The decision to ease the tax burden could encourage more buying from people in mainland China, who have been a driving force in Hong Kong’s property market for years. Chinese tycoons, squeezed by problems at home, have  in some cases become forced sellers  of Hong Kong real estate—dealing major damage to the luxury segment.

Hong Kong’s super luxury homes  have lost more than a quarter of their value  since the middle of 2022.

The additional taxes were introduced in a series of announcements starting in 2010, when the government was focused on cooling down soaring home prices that had made Hong Kong one of the world’s least affordable property markets. They are all in the form of stamp duty, a tax imposed on property sales.

“The relevant measures are no longer necessary amidst the current economic and market conditions,” Chan said.

The tax cuts will lead to more buying and support prices in the coming months, said Eddie Kwok, senior director of valuation and advisory services at CBRE Hong Kong, a property consultant. But in the longer term, the market will remain sensitive to the level of interest rates and developers may still need to lower their prices to attract demand thanks to a stockpile of new homes, he said.

Hong Kong’s authorities had already relaxed rules last year to help revive the market, allowing home buyers to pay less upfront when buying certain properties, and cutting by half the taxes for those buying a second property and for home purchases by foreigners. By the end of 2023, the price index for private homes reached a seven-year low, according to Hong Kong’s Rating and Valuation Department.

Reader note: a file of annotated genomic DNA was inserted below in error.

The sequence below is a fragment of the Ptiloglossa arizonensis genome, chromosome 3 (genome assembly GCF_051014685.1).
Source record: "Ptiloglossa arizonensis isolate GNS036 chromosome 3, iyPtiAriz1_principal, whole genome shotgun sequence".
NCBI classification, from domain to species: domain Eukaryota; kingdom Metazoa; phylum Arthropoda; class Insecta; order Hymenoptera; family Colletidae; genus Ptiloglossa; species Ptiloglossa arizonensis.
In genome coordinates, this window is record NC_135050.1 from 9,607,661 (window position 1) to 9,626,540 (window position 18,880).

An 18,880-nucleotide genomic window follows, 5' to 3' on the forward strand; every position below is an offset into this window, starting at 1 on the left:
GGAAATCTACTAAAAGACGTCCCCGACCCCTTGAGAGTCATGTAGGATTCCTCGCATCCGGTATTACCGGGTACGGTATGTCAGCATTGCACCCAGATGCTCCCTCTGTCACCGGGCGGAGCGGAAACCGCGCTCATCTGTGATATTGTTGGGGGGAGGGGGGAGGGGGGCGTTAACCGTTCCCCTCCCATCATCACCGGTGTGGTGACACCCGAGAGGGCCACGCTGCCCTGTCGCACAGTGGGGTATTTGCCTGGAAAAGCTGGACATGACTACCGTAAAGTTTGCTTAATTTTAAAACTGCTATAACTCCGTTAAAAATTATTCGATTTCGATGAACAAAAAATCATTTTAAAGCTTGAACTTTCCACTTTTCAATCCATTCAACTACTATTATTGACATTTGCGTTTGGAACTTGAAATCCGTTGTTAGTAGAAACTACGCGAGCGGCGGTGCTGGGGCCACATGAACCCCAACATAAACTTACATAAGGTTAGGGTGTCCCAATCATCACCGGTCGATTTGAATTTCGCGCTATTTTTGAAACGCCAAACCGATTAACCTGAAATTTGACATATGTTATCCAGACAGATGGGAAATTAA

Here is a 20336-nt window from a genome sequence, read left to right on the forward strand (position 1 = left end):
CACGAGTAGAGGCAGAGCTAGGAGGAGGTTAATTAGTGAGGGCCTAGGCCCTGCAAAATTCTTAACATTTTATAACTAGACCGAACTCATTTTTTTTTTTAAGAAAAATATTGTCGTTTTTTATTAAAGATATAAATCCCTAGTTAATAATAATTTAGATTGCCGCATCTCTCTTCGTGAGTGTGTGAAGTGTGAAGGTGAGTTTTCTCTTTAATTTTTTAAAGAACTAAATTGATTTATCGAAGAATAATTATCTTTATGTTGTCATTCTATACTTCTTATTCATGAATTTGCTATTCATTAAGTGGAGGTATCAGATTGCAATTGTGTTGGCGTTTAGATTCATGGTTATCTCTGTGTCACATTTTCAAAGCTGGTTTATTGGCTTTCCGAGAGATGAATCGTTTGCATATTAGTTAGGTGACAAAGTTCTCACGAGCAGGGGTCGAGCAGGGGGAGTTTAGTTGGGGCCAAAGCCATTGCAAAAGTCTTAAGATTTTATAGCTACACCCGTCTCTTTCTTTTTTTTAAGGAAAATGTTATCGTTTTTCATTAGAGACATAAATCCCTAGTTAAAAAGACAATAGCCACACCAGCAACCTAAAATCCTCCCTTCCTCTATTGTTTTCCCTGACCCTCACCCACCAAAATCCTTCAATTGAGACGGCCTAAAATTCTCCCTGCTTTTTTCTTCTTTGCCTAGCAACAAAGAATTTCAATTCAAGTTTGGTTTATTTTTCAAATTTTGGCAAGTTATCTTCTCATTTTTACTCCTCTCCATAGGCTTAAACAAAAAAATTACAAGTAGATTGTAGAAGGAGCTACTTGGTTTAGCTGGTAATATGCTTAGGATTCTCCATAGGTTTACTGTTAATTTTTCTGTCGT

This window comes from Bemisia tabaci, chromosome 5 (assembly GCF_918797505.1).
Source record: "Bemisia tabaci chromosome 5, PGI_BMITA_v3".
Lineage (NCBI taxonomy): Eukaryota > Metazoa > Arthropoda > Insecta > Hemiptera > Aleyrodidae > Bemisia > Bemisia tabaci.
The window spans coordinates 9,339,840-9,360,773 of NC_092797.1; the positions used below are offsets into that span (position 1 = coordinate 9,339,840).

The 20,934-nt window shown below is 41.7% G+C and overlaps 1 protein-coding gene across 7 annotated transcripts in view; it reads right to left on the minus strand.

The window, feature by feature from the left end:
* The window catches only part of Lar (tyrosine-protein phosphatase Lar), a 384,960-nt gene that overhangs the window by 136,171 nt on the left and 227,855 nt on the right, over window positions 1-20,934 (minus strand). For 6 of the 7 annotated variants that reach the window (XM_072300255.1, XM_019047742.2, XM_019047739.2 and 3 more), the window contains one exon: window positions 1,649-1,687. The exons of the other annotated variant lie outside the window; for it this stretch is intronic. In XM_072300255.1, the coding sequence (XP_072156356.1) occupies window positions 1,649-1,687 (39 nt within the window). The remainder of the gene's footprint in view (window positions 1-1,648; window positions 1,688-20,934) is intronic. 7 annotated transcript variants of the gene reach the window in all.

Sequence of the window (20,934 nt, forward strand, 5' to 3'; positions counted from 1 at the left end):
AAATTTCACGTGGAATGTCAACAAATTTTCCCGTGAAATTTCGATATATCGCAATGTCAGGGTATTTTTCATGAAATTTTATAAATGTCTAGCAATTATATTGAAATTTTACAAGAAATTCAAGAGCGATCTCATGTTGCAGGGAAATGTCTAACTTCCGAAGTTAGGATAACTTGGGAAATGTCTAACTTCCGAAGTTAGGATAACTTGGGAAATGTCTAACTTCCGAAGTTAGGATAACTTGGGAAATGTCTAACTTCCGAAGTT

The city’s monetary authority relaxed mortgage rules further on Wednesday, allowing potential buyers to borrow more for homes valued at around $4 million.

The shares of Hong Kong’s property developers jumped after the announcement, defying a selloff in the wider market. New World Development , Sun Hung Kai Properties and Henderson Land Development were higher in afternoon trading, clawing back some of their losses from a slide in their stock prices this year.

The city’s budget deficit will widen to about $13 billion in the coming fiscal year, which starts on April 1. That is larger than expected, Chan said. Revenues from land sales and leases, an important source of government income, will fall to about $2.5 billion, about $8.4 billion lower than the original estimate and far lower than the previous year, according to Chan.

The sweeping property measures are part of broader plans by Hong Kong’s government to prop up the city amid competition from Singapore and elsewhere. Stringent pandemic controls and anxieties about Beijing’s political crackdown led to  an exodus of local residents and foreigners  from the Asian financial centre.

But tens of thousands of Chinese nationals have arrived in the past year, the result of Hong Kong  rolling out new visa rules aimed at luring talent in 2022.